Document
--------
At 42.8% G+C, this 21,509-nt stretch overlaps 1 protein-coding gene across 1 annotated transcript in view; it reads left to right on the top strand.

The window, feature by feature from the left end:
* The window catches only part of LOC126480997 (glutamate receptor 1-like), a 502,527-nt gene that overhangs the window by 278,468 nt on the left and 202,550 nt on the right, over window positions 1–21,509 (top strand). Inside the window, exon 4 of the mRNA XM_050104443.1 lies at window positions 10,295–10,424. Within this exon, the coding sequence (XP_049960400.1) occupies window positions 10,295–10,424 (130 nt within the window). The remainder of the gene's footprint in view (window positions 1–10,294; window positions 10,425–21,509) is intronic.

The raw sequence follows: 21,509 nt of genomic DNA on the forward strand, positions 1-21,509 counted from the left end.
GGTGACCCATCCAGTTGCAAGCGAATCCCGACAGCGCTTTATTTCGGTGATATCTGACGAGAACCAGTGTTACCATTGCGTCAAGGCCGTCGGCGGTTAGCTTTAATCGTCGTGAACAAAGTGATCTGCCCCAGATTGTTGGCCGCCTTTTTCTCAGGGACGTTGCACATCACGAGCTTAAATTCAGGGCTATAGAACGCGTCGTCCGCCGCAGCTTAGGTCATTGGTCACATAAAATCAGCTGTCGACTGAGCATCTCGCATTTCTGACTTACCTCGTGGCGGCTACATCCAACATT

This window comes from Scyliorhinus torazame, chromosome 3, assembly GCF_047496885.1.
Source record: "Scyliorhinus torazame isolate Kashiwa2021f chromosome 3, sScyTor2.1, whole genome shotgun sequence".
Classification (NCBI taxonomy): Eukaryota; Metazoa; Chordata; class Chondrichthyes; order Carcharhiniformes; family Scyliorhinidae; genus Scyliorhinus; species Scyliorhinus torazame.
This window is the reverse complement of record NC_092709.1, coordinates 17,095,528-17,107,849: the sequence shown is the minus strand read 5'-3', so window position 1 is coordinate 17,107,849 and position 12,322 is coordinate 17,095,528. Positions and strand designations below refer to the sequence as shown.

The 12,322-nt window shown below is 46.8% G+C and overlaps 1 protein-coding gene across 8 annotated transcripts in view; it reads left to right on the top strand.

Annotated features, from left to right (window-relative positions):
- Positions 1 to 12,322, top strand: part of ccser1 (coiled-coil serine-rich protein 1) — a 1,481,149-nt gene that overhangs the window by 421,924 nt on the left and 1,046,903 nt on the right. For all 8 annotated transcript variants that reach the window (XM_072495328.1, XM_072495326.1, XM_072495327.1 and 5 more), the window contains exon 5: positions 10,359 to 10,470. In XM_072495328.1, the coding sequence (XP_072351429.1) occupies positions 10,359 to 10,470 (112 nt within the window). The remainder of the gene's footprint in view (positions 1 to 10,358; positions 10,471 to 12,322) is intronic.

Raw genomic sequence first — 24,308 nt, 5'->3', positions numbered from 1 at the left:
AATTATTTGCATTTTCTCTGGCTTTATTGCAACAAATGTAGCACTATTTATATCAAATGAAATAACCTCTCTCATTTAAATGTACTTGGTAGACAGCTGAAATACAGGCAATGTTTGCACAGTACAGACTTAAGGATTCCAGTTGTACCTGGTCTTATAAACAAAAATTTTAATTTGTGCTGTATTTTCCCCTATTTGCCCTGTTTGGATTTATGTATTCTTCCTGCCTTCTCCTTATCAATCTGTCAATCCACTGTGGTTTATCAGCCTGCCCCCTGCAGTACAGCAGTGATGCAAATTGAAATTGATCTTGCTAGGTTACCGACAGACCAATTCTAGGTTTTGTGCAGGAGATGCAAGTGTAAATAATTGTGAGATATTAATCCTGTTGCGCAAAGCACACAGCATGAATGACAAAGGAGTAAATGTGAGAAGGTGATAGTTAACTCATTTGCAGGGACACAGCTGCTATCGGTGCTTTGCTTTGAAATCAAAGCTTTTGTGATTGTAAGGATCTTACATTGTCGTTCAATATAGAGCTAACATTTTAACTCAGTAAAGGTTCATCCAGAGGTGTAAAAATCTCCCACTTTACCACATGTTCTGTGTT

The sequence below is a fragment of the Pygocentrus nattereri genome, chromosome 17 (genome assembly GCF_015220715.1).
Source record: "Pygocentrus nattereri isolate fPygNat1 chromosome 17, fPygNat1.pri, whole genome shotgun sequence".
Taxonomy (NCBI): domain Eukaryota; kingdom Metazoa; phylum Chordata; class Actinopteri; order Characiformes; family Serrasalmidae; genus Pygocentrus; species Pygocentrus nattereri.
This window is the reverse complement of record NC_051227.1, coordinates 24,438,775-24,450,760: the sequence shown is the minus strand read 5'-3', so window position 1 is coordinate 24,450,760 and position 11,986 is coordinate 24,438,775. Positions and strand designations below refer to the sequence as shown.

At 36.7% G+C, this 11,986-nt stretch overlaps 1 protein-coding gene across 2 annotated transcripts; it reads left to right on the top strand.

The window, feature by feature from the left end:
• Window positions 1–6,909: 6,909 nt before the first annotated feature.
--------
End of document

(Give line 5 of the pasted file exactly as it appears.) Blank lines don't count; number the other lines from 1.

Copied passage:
GGTGACCCATCCAGTTGCAAGCGAATCCCGACAGCGCTTTATTTCGGTGATATCTGACGAGAACCAGTGTTACCATTGCGTCAAGGCCGTCGGCGGTTAGCTTTAATCGTCGTGAACAAAGTGATCTGCCCCAGATTGTTGGCCGCCTTTTTCTCAGGGACGTTGCACATCACGAGCTTAAATTCAGGGCTATAGAACGCGTCGTCCGCCGCAGCTTAGGTCATTGGTCACATAAAATCAGCTGTCGACTGAGCATCTCGCATTTCTGACTTACCTCGTGGCGGCTACATCCAACATT